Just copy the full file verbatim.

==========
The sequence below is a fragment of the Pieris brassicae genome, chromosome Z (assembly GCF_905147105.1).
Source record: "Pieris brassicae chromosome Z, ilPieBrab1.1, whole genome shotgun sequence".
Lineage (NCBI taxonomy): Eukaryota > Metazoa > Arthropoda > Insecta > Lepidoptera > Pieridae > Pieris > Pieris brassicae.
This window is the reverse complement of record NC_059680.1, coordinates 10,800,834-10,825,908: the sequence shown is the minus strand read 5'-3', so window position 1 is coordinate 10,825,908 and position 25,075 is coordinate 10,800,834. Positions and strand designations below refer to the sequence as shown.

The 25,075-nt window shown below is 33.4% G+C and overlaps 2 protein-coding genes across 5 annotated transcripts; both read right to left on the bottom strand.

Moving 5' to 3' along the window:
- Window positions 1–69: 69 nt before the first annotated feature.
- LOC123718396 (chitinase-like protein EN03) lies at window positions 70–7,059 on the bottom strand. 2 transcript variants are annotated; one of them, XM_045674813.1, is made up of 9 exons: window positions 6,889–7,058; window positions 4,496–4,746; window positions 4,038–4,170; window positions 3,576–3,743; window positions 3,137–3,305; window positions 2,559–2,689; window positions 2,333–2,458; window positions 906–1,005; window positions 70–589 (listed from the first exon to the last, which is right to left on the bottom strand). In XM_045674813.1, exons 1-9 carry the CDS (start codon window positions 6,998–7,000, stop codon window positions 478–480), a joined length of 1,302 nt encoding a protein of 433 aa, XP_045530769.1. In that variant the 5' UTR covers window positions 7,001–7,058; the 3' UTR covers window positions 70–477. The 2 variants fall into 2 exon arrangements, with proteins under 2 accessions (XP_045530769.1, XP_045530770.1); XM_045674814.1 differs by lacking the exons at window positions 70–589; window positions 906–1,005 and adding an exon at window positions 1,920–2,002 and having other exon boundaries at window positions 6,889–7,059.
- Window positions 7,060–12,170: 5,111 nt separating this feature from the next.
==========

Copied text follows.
The sequence below is a fragment of the Pieris brassicae genome, chromosome Z (assembly GCF_905147105.1).
Source record: "Pieris brassicae chromosome Z, ilPieBrab1.1, whole genome shotgun sequence".
Lineage (NCBI taxonomy): Eukaryota > Metazoa > Arthropoda > Insecta > Lepidoptera > Pieridae > Pieris > Pieris brassicae.
This window is the reverse complement of record NC_059680.1, coordinates 10,800,834-10,825,908: the sequence shown is the minus strand read 5'-3', so window position 1 is coordinate 10,825,908 and position 25,075 is coordinate 10,800,834. Positions and strand designations below refer to the sequence as shown.

The 25,075-nt window shown below is 33.4% G+C and overlaps 2 protein-coding genes across 5 annotated transcripts; both read right to left on the bottom strand.

Moving 5' to 3' along the window:
- Window positions 1–69: 69 nt before the first annotated feature.
- LOC123718396 (chitinase-like protein EN03) lies at window positions 70–7,059 on the bottom strand. 2 transcript variants are annotated; one of them, XM_045674813.1, is made up of 9 exons: window positions 6,889–7,058; window positions 4,496–4,746; window positions 4,038–4,170; window positions 3,576–3,743; window positions 3,137–3,305; window positions 2,559–2,689; window positions 2,333–2,458; window positions 906–1,005; window positions 70–589 (listed from the first exon to the last, which is right to left on the bottom strand). In XM_045674813.1, exons 1-9 carry the CDS (start codon window positions 6,998–7,000, stop codon window positions 478–480), a joined length of 1,302 nt encoding a protein of 433 aa, XP_045530769.1. In that variant the 5' UTR covers window positions 7,001–7,058; the 3' UTR covers window positions 70–477. The 2 variants fall into 2 exon arrangements, with proteins under 2 accessions (XP_045530769.1, XP_045530770.1); XM_045674814.1 differs by lacking the exons at window positions 70–589; window positions 906–1,005 and adding an exon at window positions 1,920–2,002 and having other exon boundaries at window positions 6,889–7,059.
- Window positions 7,060–12,170: 5,111 nt separating this feature from the next.